This is great stuff
(5 out of 5 stars)
"I'm not sure if I think Dave Pirner possesses a real songwriting genius or not. Sometimes, like "Spinnin'" he does. But others, like "Bitter Pill," he doesn't. I wish we got more songs from Dan Murphy on Soul Asylum's albums. I've never heard a song by Dan that I didn't find brilliant. Fortunately we get one by Dan, "Gullible's Travels," and one he co-wrote with Dave "Easy Street," and both stand as highlights to the album. While the title of the first sounds like the cheesy catchwordy claptrap that's clouding many of the airwaves now, it is actually a very heartfelt song, with excellent lyricism, and an arrangement different than anything Soul Asylum had experimented with before.The biggest problem with this album is the production. It's still slick, but in a deadedned way, instead of the shimmering Hang Time. You aren't really allowed to hear the music for what it is, as everything is reined in way too soon. For the most part, though, this is an extraordinary album. And it's sad that it is the last album of that sort we've heard from Soul Asylum to date. Three experiments in mediocrity since this. We'll see, hopefully the next one will be better. If you like this, check out Dan's side-project, Golden Smog (especially the Weird Tales album). From Made to be Broken through this Soul Asylum had a string of albums almost on par with mid-period Replacements work (I'm a rabid Replacements fan, so I'll always say they're the best of the Minneapolis trinity, but Soul Asylum fanatics will tell you otherwise.), that has proven extremetly influential on music this decade (although the stupid synth-pop that was everywhere in the 80s didn't benefit one whit from it), and is at the very least a place to see where some of your favorite bands got their ideas and how they were influenced. It's truly an excellent record, a necessity to anyone's record collection. If you've heard "Runaway Train" and are interested in Soul Asylum, get Hang Time or this instead of Grave Dancers Union. Grave Dancers Union is a lousy introduction into this band, as it represents very little of what the band had been about before that record, as well as what they have been about since that record. If you're an alternative/indie rock fan you should already own this. So get it, if you can. The label being out of stock is a bad sign, considering A & M recently went out of business. But I'm sure there is a way it can be found, and you should make it a priority to do so."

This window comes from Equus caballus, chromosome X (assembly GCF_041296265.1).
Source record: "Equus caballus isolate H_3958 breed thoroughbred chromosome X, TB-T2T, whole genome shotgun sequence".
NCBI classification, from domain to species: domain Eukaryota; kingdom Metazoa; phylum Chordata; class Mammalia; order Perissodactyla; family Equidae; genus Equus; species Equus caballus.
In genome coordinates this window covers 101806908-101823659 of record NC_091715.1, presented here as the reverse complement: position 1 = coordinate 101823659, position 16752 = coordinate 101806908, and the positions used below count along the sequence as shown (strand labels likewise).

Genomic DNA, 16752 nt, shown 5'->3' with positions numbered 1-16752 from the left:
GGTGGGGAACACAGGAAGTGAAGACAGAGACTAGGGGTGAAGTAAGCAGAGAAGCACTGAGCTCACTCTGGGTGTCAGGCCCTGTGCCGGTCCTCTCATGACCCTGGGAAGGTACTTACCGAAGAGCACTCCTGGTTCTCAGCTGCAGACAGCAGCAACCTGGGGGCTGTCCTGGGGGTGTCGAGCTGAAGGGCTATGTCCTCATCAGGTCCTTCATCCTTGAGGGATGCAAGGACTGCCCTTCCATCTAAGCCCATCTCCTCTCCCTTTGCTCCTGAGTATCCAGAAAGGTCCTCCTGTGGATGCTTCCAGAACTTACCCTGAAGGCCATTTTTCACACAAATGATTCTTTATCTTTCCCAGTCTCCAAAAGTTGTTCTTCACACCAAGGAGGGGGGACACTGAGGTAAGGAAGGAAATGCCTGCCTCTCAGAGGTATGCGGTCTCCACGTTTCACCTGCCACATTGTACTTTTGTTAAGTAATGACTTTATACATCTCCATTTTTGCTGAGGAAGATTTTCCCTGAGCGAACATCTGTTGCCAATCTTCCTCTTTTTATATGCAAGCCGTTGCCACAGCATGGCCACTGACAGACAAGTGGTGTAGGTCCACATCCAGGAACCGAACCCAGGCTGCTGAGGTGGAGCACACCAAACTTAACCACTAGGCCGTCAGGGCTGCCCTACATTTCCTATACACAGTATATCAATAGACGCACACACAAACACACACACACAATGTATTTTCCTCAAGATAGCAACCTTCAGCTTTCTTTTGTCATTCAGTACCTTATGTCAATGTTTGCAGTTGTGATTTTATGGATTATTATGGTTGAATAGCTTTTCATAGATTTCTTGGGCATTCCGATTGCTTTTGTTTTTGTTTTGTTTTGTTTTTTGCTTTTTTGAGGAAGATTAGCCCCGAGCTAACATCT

Good. Far from timeless
thecableguy | 01/09/2007
(3 out of 5 stars)
"Chronologically, "And the Horse They Rode in On" is sandwiched between two of Soul Asylum's strongest albums: "Hang Time" and the platinum-selling "Grave Dancers Union." Sonically, the production suffers -- everyone involved seems unsure, like they're searching for a new sound -- this was around the time when Grunge was beginning to take hold, and the group was in transition from independent to major label. So, a lot of the power is taken away from Pirner and Murphy's songwriting. It's so limp, I would've traded in the album a long time ago, except they managed to include one of my all time favorite songs, "Gullible's Travels." If you're a fan of the group, you owe it to yourself to hear that one at least. You'll probably find some others to like, too. I'm picky.
I remember Winona Ryder saying she used to have a crush on another Minneapolis singer and Pirner rival, the Replacements' Paul Westerberg. Then I read an interview with Paul Westerberg where he said Winona was annoying and wished she would quit talking about him. Then one Soul Asylum record sells more copies than the entire Replacements catalog, and the next thing I hear Winona is going out with Pirner. I never did understand that. I mean, at least one person out of the three of them should feel a little degraded, shouldn't they? Do doctors or lawyers ever think about this stuff? Could this be why I still live with my parents? Maybe I could become a celebrity counselor. Winona, are you listening? I can help you!"
Pure natural brilliance
oneflashoflight | 07/22/1998
(5 out of 5 stars)
"It'd be hard to make a better American rock and roll record than this one. Displaying a song-writing genius, as well as a well-developed understanding of the roots of American popular music, Soul Asylum produces the first record that comes close to matching the sheer overwhelming beauty of their live show.While you can certainly hear the hardcore in this one (especially in the /magnificent/ drum work of Grant Young), the roots show through. It is on the basis of "... Horse" and "Hang Time" that I hold Soul Asylum to be the greatest of American rock bands. Their later pathetic output is irrelevant to the greatness that they attained for an all-to-brief period in 1988-90."